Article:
Los Angeles Strippers Attempting to Unionize for Protection From Sexual Harassment
Strippers at a Los Angeles club are trying to unionize and join the National Labor Relations Board to protect them from sexual harassment in the work place.
A majority of the strippers at North Hollywood’s Star Garden Topless Dive Bar have filed a petition to join the NLRB.
According to a press release about the situation from the Actor’s Equity Association, “if the dancers win their election and the results are certified by the NLRB, the Star Garden workers will become the only strippers in the United States represented by a union.”
“The bargaining unit will be affiliated with Actors’ Equity Association, the national labor union representing more than 51,000 professional actors and stage managers employed in live theatre,” the press release continued.
The AEA argued that strippers do similar work to theatre actors and normal dancers — and that they need “protection from sexual harassment.”
“Strippers are live entertainers, and while some aspects of their job are unique, they have much in common with other Equity members who dance for a living,” said Actors’ Equity Association President Kate Shindle.
Shindle continued, “in my conversations with them, these dancers reported consistent compensation issues — including significant wage theft — along with health and safety risks and violations. They want health insurance and other benefits, like workers’ compensation. They need protection from sexual harassment, discrimination and unjust terminations. Equity is well situated to advocate for these workers, and we are excited to welcome them into the labor movement at this extraordinary time. We applaud their efforts to seize their collective power and unionize, like so many others across the country who are fed up with toxic workplaces. When they approached us for support, we did what unions should do: we said yes.”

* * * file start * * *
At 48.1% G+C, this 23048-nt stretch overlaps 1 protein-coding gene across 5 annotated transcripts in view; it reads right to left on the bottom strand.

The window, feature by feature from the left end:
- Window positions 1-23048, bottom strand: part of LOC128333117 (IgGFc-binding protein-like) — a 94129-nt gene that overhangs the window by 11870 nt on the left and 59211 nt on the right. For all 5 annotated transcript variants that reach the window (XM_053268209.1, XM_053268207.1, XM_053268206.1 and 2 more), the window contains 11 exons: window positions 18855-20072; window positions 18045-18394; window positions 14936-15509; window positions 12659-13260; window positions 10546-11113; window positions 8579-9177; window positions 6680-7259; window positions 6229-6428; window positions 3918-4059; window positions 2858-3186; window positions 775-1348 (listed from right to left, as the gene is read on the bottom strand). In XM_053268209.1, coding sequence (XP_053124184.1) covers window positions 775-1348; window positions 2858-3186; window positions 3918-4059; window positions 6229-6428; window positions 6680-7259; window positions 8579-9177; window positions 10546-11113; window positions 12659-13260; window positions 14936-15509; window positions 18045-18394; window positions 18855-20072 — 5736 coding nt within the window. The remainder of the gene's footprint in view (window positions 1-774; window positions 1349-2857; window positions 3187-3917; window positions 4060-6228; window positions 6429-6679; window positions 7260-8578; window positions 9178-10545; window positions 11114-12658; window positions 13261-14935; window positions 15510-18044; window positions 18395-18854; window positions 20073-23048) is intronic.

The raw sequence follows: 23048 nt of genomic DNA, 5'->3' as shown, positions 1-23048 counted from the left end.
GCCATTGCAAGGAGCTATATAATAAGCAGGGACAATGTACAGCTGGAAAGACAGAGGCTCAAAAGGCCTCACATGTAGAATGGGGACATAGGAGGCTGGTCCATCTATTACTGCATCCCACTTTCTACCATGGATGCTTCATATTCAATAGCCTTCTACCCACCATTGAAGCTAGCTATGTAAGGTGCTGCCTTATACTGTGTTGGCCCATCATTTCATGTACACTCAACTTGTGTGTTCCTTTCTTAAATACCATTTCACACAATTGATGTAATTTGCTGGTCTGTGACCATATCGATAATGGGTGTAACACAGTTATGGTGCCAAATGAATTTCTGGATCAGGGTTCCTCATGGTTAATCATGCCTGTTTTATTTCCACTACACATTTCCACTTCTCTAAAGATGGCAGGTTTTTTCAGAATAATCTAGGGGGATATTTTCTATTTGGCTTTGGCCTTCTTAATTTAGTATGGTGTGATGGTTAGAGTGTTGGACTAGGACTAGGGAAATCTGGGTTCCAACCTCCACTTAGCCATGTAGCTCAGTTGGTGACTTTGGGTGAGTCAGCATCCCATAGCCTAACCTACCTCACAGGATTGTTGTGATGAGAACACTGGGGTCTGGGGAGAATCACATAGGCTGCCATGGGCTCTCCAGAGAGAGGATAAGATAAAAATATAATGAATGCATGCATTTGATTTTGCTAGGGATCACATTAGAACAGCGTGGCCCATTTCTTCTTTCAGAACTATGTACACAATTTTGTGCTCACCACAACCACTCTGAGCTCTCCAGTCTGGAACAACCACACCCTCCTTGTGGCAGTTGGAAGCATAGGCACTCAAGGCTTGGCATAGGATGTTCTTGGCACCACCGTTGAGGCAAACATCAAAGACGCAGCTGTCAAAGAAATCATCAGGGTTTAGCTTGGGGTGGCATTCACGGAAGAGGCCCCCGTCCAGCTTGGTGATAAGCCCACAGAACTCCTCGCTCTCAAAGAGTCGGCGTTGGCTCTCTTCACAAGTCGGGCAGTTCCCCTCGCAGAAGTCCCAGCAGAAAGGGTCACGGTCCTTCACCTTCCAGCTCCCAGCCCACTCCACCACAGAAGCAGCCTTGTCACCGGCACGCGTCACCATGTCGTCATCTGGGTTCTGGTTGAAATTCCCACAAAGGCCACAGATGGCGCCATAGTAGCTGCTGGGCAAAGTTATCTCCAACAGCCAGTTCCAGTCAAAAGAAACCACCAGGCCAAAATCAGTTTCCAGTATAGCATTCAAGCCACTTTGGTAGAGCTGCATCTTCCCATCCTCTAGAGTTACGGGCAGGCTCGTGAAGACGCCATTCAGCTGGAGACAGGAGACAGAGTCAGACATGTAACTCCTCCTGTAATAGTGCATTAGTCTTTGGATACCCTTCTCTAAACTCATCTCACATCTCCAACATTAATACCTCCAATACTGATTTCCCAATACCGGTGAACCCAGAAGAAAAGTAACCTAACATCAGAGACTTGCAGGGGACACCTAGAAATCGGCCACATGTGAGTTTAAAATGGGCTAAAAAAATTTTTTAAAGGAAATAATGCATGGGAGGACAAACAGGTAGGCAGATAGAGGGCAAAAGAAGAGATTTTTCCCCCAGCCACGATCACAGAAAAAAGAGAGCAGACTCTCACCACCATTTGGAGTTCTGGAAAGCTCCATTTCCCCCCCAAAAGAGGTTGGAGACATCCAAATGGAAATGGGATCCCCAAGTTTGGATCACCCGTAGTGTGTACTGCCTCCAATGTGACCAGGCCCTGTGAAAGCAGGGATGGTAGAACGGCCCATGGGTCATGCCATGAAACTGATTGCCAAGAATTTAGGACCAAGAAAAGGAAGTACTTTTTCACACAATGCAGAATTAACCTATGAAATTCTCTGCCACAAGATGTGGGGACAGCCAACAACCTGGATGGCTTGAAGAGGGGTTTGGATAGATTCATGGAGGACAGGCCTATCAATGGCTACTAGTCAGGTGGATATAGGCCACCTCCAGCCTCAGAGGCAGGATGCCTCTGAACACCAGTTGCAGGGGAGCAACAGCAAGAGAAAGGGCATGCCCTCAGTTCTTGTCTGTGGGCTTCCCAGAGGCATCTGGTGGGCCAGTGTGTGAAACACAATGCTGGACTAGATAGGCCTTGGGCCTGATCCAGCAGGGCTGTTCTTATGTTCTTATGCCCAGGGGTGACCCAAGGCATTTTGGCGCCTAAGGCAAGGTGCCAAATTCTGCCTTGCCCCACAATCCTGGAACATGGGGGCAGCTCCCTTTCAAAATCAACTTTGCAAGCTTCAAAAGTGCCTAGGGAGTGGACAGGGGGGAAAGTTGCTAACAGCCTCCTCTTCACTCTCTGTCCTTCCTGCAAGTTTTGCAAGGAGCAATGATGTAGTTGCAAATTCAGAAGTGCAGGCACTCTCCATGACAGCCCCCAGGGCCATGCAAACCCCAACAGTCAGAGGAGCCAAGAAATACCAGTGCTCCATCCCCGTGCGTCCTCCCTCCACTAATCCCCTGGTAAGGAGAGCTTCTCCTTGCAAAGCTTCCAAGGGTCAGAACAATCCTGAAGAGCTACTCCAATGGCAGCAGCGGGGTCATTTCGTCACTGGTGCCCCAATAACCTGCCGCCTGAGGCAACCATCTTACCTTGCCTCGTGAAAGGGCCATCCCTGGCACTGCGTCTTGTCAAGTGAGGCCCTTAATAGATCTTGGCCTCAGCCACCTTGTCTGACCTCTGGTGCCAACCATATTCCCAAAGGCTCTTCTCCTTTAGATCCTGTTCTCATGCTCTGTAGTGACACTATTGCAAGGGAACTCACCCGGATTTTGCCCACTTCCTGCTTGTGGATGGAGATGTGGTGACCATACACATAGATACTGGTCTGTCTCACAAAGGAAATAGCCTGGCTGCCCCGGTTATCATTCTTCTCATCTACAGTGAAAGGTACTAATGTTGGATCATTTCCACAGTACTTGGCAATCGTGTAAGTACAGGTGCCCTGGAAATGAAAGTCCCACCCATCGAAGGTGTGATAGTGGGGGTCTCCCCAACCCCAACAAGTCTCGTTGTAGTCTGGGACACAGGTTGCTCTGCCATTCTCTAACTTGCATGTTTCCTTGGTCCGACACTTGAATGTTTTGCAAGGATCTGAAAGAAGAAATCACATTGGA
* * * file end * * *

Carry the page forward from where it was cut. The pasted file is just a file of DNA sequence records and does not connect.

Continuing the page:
Strippers at the club began the process of unionizing in March, claiming that bouncers did not do enough to protect them from harassment by customers.
“We like what we do,” said a stripper going by the name Velveeta, like the cheese. “We would like our jobs even more if we had basic worker protections. We’re like so many other workers who have learned that it’s not a choice between suffering abuse or quitting. With a union, together, we can make needed improvements to our workplace.”
Strippers at San Francisco’s Lusty Lady started a union called “the Exotic Dancers Union” in 1996, in affiliation with the Service Employees International Union.
The union operated until the Lusty Lady closed in 2013.
A rally in support of Star Garden strippers has been organized and is scheduled to take place on Friday, August 19, at 6:30 p.m., outside Equity’s offices, 5636 Tujunga Avenue in North Hollywood.
Following the rally, Star Garden’s strippers will be picketing at Star Garden Topless Dive Bar.
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